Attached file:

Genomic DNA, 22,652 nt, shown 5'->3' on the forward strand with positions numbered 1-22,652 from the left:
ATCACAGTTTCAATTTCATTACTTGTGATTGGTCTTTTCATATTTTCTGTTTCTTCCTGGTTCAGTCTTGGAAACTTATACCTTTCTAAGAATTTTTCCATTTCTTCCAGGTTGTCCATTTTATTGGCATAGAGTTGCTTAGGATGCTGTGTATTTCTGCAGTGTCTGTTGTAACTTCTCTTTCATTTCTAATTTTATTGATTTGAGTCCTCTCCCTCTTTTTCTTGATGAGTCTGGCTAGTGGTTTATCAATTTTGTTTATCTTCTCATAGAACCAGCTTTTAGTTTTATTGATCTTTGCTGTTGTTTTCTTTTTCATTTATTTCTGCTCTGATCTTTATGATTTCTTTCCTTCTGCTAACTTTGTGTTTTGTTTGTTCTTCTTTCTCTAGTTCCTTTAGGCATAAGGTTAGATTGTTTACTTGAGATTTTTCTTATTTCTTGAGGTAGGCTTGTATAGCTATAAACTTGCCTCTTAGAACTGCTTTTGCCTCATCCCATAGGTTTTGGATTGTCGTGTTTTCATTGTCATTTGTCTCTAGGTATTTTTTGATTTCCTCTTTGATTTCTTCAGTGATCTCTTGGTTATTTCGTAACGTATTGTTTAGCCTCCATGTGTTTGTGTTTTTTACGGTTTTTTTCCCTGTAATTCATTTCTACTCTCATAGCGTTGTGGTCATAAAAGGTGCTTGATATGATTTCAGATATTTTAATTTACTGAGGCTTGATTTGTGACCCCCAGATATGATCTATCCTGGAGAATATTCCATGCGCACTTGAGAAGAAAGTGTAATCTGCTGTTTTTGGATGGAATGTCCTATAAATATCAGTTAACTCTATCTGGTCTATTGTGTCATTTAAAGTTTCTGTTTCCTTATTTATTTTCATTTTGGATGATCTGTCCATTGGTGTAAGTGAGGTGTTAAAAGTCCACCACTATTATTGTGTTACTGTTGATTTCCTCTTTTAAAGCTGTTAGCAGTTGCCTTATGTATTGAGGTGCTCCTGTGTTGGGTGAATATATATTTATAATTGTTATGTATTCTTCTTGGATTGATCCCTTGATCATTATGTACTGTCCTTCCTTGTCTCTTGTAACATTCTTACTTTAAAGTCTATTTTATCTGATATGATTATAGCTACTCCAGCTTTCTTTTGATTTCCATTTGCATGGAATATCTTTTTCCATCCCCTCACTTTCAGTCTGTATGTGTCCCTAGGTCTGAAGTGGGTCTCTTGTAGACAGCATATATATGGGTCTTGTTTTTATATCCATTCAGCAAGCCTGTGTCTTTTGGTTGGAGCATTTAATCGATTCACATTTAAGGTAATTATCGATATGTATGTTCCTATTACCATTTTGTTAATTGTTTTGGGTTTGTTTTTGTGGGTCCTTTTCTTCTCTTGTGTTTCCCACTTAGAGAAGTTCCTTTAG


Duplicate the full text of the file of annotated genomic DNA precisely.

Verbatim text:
Genomic DNA, 22,652 nt, shown 5'->3' on the forward strand with positions numbered 1-22,652 from the left:
ATCACAGTTTCAATTTCATTACTTGTGATTGGTCTTTTCATATTTTCTGTTTCTTCCTGGTTCAGTCTTGGAAACTTATACCTTTCTAAGAATTTTTCCATTTCTTCCAGGTTGTCCATTTTATTGGCATAGAGTTGCTTAGGATGCTGTGTATTTCTGCAGTGTCTGTTGTAACTTCTCTTTCATTTCTAATTTTATTGATTTGAGTCCTCTCCCTCTTTTTCTTGATGAGTCTGGCTAGTGGTTTATCAATTTTGTTTATCTTCTCATAGAACCAGCTTTTAGTTTTATTGATCTTTGCTGTTGTTTTCTTTTTCATTTATTTCTGCTCTGATCTTTATGATTTCTTTCCTTCTGCTAACTTTGTGTTTTGTTTGTTCTTCTTTCTCTAGTTCCTTTAGGCATAAGGTTAGATTGTTTACTTGAGATTTTTCTTATTTCTTGAGGTAGGCTTGTATAGCTATAAACTTGCCTCTTAGAACTGCTTTTGCCTCATCCCATAGGTTTTGGATTGTCGTGTTTTCATTGTCATTTGTCTCTAGGTATTTTTTGATTTCCTCTTTGATTTCTTCAGTGATCTCTTGGTTATTTCGTAACGTATTGTTTAGCCTCCATGTGTTTGTGTTTTTTACGGTTTTTTTCCCTGTAATTCATTTCTACTCTCATAGCGTTGTGGTCATAAAAGGTGCTTGATATGATTTCAGATATTTTAATTTACTGAGGCTTGATTTGTGACCCCCAGATATGATCTATCCTGGAGAATATTCCATGCGCACTTGAGAAGAAAGTGTAATCTGCTGTTTTTGGATGGAATGTCCTATAAATATCAGTTAACTCTATCTGGTCTATTGTGTCATTTAAAGTTTCTGTTTCCTTATTTATTTTCATTTTGGATGATCTGTCCATTGGTGTAAGTGAGGTGTTAAAAGTCCACCACTATTATTGTGTTACTGTTGATTTCCTCTTTTAAAGCTGTTAGCAGTTGCCTTATGTATTGAGGTGCTCCTGTGTTGGGTGAATATATATTTATAATTGTTATGTATTCTTCTTGGATTGATCCCTTGATCATTATGTACTGTCCTTCCTTGTCTCTTGTAACATTCTTACTTTAAAGTCTATTTTATCTGATATGATTATAGCTACTCCAGCTTTCTTTTGATTTCCATTTGCATGGAATATCTTTTTCCATCCCCTCACTTTCAGTCTGTATGTGTCCCTAGGTCTGAAGTGGGTCTCTTGTAGACAGCATATATATGGGTCTTGTTTTTATATCCATTCAGCAAGCCTGTGTCTTTTGGTTGGAGCATTTAATCGATTCACATTTAAGGTAATTATCGATATGTATGTTCCTATTACCATTTTGTTAATTGTTTTGGGTTTGTTTTTGTGGGTCCTTTTCTTCTCTTGTGTTTCCCACTTAGAGAAGTTCCTTTAG